PHIL 110: Critical Thinking

Welcome to Philosophy 110: Critical Thinking
Welcome to the PHIL 110: Critical Thinking class guide! This page on the Philosophy Libguide is specifically designed to assist with PHIL 110: Critical Thinking. Think of it as a one-stop-shop for all your research needs. Take a look through this page and other tabs throughout the Philosophy guide for research help. If you can't find what you're looking for, feel free to Ask a Librarian!
Newspapers
Citation Linker

Do you already have a citation?

If you have the title of the journal, the volume, issue, date of publication or the title of the article, check out UM's Citation Linker. Enter the information you have into Citation Linker, and let it take you directly to the article you need.

Citation Linker

How to Use Keywords in a Database
Databases
Is it Quality or is it CRAAP?
Currency:
  • The timeliness of the information.
  • When was the information published or posted?
  • Has the information been revised or updated?
  • Does your topic require current information, or will older sources work as well?
  • Are the links functional?
     
Relevance:
  • The importance of the information for your needs.
  • Does the information relate to your topic or answer your question?
  • Who is the intended audience?
  • Is the information at an appropriate level (i.e.not too elementary or advanced for your needs)?
  • Have you looked at a variety of sources before determining this is one you will use?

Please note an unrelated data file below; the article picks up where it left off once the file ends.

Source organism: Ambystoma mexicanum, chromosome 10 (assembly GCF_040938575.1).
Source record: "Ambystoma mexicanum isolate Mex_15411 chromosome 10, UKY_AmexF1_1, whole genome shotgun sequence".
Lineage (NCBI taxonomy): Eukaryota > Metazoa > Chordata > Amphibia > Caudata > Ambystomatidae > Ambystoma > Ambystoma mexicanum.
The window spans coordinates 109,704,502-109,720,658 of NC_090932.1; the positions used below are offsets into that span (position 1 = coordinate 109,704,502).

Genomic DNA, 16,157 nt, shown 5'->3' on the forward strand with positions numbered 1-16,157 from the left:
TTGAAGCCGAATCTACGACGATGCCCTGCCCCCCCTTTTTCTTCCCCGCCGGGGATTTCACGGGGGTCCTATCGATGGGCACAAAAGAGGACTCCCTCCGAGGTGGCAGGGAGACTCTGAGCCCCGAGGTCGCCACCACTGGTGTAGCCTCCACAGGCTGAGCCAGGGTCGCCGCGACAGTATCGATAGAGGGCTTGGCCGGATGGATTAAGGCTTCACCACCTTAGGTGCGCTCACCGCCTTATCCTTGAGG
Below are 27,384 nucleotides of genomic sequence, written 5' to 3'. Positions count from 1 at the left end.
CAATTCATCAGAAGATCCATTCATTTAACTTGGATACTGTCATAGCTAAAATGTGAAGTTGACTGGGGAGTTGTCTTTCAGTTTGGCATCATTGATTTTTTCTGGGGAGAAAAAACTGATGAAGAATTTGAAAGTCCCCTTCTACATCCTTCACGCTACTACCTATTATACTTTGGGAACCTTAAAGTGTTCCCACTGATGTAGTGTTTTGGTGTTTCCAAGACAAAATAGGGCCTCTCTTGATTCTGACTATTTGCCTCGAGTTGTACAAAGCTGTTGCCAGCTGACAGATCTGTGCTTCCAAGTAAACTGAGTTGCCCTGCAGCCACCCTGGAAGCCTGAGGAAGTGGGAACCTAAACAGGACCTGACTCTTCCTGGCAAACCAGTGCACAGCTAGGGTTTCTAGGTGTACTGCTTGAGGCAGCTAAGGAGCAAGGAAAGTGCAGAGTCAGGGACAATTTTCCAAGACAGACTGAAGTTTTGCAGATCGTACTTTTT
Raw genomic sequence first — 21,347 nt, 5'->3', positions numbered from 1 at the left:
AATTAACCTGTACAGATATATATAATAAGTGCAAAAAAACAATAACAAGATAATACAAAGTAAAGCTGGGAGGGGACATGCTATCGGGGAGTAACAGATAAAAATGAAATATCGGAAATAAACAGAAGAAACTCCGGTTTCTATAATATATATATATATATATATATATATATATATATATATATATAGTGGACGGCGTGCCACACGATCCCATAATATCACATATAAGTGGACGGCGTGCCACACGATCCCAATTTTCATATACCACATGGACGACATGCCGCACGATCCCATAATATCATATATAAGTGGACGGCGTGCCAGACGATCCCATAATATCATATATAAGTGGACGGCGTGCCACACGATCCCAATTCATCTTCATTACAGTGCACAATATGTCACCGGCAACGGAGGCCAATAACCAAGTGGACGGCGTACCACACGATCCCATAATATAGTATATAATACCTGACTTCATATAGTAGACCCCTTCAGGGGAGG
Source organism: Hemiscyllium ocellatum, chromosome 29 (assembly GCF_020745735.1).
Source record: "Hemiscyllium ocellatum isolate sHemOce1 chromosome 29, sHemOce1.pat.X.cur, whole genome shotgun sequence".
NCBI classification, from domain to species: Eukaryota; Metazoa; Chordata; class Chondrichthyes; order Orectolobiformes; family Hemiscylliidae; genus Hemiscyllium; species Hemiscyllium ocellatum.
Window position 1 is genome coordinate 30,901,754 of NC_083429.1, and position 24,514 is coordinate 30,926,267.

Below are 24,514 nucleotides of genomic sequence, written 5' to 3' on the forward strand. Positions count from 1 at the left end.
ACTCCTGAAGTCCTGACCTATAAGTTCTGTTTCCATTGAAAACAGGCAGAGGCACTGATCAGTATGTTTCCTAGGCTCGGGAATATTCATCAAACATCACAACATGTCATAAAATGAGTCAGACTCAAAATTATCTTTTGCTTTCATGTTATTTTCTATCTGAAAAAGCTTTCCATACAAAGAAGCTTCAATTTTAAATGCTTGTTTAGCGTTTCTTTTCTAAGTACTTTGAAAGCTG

• Would you be comfortable citing this source in your research paper?

Authority:
  • The source of the information.
  • Who is the author/publisher/source/sponsor?
  • What are the author's credentials or organizational affiliations?
  • Is the author qualified to write on the topic?
  • Is there contact information, such as a publisher or email address?
  • Does the URL reveal anything about the author or source? examples: .com .edu .gov .org .net

Accuracy:
  • The reliability, truthfulness and correctness of the content.
  • Where does the information come from?
  • Is the information supported by evidence?
  • Has the information been reviewed or refereed?
  • Can you verify any of the information in another source or from personal knowledge?
  • Does the language or tone seem unbiased and free of emotion?
  • Are there spelling, grammar or typographical errors?
     
Purpose:
  • The reason the information exists.
  • What is the purpose of the information? Is it to inform, teach, sell, entertain or persuade?
  • Do the authors/sponsors make their intentions or purpose clear?
  • Is the information fact, opinion or propaganda?
  • Does the point of view appear objective and impartial?
  • Are there political, ideological, cultural, religious, institutional or personal biases?